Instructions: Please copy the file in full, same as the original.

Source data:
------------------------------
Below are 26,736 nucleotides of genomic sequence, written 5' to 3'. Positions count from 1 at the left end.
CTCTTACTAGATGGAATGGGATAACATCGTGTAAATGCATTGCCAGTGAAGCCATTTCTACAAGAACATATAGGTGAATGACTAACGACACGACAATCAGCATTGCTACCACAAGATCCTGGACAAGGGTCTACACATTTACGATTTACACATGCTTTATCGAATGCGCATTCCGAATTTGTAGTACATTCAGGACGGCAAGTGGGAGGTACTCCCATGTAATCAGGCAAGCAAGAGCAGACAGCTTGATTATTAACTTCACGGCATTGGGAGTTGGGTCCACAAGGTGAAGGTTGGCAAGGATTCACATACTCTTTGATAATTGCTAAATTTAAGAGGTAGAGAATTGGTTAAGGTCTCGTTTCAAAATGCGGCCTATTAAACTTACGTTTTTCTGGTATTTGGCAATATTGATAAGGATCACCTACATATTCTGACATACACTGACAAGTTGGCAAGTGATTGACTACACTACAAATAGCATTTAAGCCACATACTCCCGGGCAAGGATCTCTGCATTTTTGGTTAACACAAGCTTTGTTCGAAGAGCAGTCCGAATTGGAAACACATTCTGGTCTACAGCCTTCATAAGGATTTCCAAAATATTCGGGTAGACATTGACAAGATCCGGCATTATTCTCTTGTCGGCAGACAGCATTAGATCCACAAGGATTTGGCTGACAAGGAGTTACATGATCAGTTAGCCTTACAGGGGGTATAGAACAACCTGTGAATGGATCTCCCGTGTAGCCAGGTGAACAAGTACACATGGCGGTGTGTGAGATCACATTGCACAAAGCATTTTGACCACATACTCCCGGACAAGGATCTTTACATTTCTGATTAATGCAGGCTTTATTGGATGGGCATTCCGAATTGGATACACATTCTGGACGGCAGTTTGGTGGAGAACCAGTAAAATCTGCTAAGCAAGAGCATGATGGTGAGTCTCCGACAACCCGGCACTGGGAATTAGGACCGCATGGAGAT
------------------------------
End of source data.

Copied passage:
Below are 26,736 nucleotides of genomic sequence, written 5' to 3'. Positions count from 1 at the left end.
CTCTTACTAGATGGAATGGGATAACATCGTGTAAATGCATTGCCAGTGAAGCCATTTCTACAAGAACATATAGGTGAATGACTAACGACACGACAATCAGCATTGCTACCACAAGATCCTGGACAAGGGTCTACACATTTACGATTTACACATGCTTTATCGAATGCGCATTCCGAATTTGTAGTACATTCAGGACGGCAAGTGGGAGGTACTCCCATGTAATCAGGCAAGCAAGAGCAGACAGCTTGATTATTAACTTCACGGCATTGGGAGTTGGGTCCACAAGGTGAAGGTTGGCAAGGATTCACATACTCTTTGATAATTGCTAAATTTAAGAGGTAGAGAATTGGTTAAGGTCTCGTTTCAAAATGCGGCCTATTAAACTTACGTTTTTCTGGTATTTGGCAATATTGATAAGGATCACCTACATATTCTGACATACACTGACAAGTTGGCAAGTGATTGACTACACTACAAATAGCATTTAAGCCACATACTCCCGGGCAAGGATCTCTGCATTTTTGGTTAACACAAGCTTTGTTCGAAGAGCAGTCCGAATTGGAAACACATTCTGGTCTACAGCCTTCATAAGGATTTCCAAAATATTCGGGTAGACATTGACAAGATCCGGCATTATTCTCTTGTCGGCAGACAGCATTAGATCCACAAGGATTTGGCTGACAAGGAGTTACATGATCAGTTAGCCTTACAGGGGGTATAGAACAACCTGTGAATGGATCTCCCGTGTAGCCAGGTGAACAAGTACACATGGCGGTGTGTGAGATCACATTGCACAAAGCATTTTGACCACATACTCCCGGACAAGGATCTTTACATTTCTGATTAATGCAGGCTTTATTGGATGGGCATTCCGAATTGGATACACATTCTGGACGGCAGTTTGGTGGAGAACCAGTAAAATCTGCTAAGCAAGAGCATGATGGTGAGTCTCCGACAACCCGGCACTGGGAATTAGGACCGCATGGAGAT